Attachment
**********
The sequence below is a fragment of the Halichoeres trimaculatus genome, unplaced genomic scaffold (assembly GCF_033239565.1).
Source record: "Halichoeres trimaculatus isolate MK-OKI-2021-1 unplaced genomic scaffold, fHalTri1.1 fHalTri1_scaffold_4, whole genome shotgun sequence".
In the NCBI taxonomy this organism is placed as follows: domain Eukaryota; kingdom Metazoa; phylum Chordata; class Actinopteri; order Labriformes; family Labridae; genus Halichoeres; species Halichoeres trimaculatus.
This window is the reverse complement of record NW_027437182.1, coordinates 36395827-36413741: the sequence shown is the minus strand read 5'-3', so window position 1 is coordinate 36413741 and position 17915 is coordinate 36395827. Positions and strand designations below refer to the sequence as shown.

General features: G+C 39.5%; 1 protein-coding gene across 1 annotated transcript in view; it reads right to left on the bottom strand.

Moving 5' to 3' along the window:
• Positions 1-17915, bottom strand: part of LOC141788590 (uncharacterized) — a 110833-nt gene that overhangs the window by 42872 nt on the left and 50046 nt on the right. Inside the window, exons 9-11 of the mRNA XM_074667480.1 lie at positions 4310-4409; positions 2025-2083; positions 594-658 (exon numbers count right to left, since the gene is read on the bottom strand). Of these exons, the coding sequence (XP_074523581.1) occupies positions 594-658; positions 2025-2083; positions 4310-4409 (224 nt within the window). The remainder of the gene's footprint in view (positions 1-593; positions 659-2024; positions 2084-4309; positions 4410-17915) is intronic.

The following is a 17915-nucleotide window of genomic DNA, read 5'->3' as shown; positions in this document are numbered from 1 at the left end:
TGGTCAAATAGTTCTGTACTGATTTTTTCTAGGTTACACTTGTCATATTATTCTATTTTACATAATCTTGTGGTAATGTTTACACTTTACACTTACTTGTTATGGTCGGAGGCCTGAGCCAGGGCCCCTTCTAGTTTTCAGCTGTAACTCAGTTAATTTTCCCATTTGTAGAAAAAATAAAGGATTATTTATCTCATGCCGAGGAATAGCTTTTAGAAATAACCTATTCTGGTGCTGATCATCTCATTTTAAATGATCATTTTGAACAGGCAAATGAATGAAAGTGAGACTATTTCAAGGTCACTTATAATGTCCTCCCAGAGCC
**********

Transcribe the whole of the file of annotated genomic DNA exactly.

The sequence below is a fragment of the Halichoeres trimaculatus genome, unplaced genomic scaffold (assembly GCF_033239565.1).
Source record: "Halichoeres trimaculatus isolate MK-OKI-2021-1 unplaced genomic scaffold, fHalTri1.1 fHalTri1_scaffold_4, whole genome shotgun sequence".
In the NCBI taxonomy this organism is placed as follows: domain Eukaryota; kingdom Metazoa; phylum Chordata; class Actinopteri; order Labriformes; family Labridae; genus Halichoeres; species Halichoeres trimaculatus.
This window is the reverse complement of record NW_027437182.1, coordinates 36395827-36413741: the sequence shown is the minus strand read 5'-3', so window position 1 is coordinate 36413741 and position 17915 is coordinate 36395827. Positions and strand designations below refer to the sequence as shown.

General features: G+C 39.5%; 1 protein-coding gene across 1 annotated transcript in view; it reads right to left on the bottom strand.

Moving 5' to 3' along the window:
• Positions 1-17915, bottom strand: part of LOC141788590 (uncharacterized) — a 110833-nt gene that overhangs the window by 42872 nt on the left and 50046 nt on the right. Inside the window, exons 9-11 of the mRNA XM_074667480.1 lie at positions 4310-4409; positions 2025-2083; positions 594-658 (exon numbers count right to left, since the gene is read on the bottom strand). Of these exons, the coding sequence (XP_074523581.1) occupies positions 594-658; positions 2025-2083; positions 4310-4409 (224 nt within the window). The remainder of the gene's footprint in view (positions 1-593; positions 659-2024; positions 2084-4309; positions 4410-17915) is intronic.

The following is a 17915-nucleotide window of genomic DNA, read 5'->3' as shown; positions in this document are numbered from 1 at the left end:
TGGTCAAATAGTTCTGTACTGATTTTTTCTAGGTTACACTTGTCATATTATTCTATTTTACATAATCTTGTGGTAATGTTTACACTTTACACTTACTTGTTATGGTCGGAGGCCTGAGCCAGGGCCCCTTCTAGTTTTCAGCTGTAACTCAGTTAATTTTCCCATTTGTAGAAAAAATAAAGGATTATTTATCTCATGCCGAGGAATAGCTTTTAGAAATAACCTATTCTGGTGCTGATCATCTCATTTTAAATGATCATTTTGAACAGGCAAATGAATGAAAGTGAGACTATTTCAAGGTCACTTATAATGTCCTCCCAGAGCC